Update 3: A very good - if long - article on the voter appeal of George W Bush and another (not as good, but worth a read) on the problem of Post Election Stress and Trauma Syndrome (PESTS.
Update 4: The real American voter division maps - perhaps a new civil war isn't necessary quite yet...
Church and State
In a shock move, the King-Emperor Henry IV of Germany was today appointed to replace John Ashcroft, who has reluctantly resigned his post as US Attourney General. The move is seen as an unusual one, as it had been thought that the Bush administration would be keen to keep their allies in the Church onside. Appointing such a vocal champion of the separation of Church and State to such an important post, especially following the ultra-religious Ashcroft's tenure, may be an olive branch to the Democrats, still smarting from their defeat at the hands of the US evangelical voters.
Speaking from his palace of Goslar in Saxony in a move hailed by the left as a great blow for in the fight for freedom and the salvation of the Constitution, Henry re-applied his words to the tyrannous Pope Gregory VII, first written on 24th January 1274, to his new boss, President George W Bush:
"Thou hast won favour from the common herd by crushing them; thou hast looked upon all of them as knowing nothing, upon thy sole self, moreover, as knowing all things. This knowledge, however, thou hast used not for edification but for destruction... Let another ascend the Oval Office, who shall not practise violence under the cloak of religion, but shall teach the sound doctrine of St. Peter. I Henry, king by the grace of God, do say unto thee, together with all our bishops: Descend, descend, to be damned throughout the ages."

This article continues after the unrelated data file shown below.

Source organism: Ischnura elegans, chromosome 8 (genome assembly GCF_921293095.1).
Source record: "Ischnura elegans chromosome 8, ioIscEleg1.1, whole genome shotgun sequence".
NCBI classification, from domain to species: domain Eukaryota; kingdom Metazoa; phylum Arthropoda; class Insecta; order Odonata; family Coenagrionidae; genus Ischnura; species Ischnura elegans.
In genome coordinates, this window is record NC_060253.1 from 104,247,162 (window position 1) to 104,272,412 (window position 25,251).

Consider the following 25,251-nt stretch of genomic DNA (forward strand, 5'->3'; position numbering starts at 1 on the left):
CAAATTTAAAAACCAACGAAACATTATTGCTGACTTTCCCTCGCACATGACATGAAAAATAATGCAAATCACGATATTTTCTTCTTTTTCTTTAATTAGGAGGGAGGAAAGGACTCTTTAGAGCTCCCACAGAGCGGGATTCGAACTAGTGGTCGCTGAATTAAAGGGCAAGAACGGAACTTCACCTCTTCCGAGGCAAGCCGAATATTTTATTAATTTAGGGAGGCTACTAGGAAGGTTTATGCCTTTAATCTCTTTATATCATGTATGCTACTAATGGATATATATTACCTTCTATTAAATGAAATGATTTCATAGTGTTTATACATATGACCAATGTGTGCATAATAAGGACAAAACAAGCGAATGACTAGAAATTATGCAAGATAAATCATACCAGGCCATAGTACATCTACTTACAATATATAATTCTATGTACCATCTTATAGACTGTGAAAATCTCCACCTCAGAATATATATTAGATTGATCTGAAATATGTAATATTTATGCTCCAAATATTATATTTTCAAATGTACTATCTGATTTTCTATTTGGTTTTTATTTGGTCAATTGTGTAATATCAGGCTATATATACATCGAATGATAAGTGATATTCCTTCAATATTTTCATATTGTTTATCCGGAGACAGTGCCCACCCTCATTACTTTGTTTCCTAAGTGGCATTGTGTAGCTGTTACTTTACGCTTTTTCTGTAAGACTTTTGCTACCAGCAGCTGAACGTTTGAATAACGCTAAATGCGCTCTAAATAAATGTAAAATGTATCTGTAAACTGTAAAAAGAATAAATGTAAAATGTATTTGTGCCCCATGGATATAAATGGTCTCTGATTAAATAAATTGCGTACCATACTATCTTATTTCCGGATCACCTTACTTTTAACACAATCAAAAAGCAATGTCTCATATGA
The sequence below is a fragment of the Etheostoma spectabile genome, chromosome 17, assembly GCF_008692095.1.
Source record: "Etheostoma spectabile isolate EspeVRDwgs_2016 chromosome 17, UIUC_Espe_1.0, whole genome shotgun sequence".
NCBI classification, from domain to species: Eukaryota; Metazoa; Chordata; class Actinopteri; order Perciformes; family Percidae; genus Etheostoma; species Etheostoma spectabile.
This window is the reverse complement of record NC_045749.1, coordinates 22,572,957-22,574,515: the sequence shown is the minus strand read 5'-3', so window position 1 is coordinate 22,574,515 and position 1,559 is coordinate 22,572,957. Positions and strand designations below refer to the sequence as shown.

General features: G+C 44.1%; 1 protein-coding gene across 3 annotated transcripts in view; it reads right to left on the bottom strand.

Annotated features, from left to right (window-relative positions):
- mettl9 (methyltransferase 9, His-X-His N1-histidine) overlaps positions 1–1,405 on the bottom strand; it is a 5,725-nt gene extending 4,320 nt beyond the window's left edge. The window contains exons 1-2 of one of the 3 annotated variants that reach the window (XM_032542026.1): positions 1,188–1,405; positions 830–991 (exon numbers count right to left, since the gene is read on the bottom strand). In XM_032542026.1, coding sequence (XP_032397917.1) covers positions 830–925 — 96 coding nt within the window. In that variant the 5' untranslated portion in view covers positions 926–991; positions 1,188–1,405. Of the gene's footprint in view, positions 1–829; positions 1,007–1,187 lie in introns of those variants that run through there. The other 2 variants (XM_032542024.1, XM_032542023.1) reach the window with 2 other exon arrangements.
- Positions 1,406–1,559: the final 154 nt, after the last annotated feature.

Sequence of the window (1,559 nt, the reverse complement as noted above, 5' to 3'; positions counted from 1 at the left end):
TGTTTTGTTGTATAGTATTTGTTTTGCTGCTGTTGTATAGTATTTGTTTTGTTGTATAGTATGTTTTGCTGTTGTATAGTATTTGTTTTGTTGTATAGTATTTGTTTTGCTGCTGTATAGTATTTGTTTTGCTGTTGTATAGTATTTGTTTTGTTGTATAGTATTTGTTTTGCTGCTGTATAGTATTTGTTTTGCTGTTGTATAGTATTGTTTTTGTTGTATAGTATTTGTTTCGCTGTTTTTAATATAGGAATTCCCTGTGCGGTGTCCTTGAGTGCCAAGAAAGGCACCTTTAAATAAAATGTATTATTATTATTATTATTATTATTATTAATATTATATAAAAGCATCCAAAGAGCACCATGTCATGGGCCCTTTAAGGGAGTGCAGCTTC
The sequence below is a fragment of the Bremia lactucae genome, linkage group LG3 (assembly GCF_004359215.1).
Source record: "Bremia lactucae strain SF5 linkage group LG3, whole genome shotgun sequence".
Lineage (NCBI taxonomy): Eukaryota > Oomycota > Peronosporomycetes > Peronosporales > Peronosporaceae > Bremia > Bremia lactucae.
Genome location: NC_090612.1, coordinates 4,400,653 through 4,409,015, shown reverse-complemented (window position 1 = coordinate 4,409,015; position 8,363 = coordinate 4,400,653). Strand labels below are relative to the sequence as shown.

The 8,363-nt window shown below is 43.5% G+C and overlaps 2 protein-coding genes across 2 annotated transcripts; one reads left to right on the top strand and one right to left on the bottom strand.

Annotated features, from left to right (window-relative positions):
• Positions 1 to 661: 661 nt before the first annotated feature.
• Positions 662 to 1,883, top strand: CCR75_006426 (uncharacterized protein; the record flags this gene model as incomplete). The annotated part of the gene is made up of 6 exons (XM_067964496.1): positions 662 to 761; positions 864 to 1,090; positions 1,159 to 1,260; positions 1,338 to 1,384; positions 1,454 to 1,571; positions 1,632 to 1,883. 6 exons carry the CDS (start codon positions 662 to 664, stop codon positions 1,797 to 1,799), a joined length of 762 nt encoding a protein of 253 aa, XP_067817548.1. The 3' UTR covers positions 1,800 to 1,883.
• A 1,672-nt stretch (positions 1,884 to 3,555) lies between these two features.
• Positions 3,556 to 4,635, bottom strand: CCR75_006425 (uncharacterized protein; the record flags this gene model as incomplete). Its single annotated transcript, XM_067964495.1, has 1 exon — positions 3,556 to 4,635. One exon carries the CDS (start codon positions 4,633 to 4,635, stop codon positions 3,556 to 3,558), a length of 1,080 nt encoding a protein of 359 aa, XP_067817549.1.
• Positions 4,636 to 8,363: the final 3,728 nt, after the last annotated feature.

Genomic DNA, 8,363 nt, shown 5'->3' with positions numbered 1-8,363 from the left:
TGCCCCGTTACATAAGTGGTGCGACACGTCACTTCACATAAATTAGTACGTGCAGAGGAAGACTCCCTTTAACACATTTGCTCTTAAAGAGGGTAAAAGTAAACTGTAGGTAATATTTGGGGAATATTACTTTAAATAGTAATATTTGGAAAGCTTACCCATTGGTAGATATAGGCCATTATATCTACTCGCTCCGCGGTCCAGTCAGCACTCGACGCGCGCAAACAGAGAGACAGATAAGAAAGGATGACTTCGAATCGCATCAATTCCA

The departing Ashcroft, in turn, repeated his words from December 2001, used to justify the US PATRIOT Act, "To those who scare peace-loving people with phantoms of lost liberty, my message is this: your tactics only aid terrorists, for they erode our national unity and diminish our resolve. They give ammunition to America's enemies, and pause to America's friends."
He then seemingly denounced the more secular approach of his successor, implying America may be less safe with a less religious man in the post, stating that "Unless the Lord watches over the city, the watchmen stand guard in vain."
Today, America breathes more easily.
Rocco and Religion
The ex-candidate commissioner Rocco Buttiglione, who resigned after MEPs took his comments about single mothers and homosexuals somewhat badly, is launching a crusade for Catholicism and Christianity, claiming the EU is being taken over by a political correctness which effectively discriminates against traditional religious beliefs.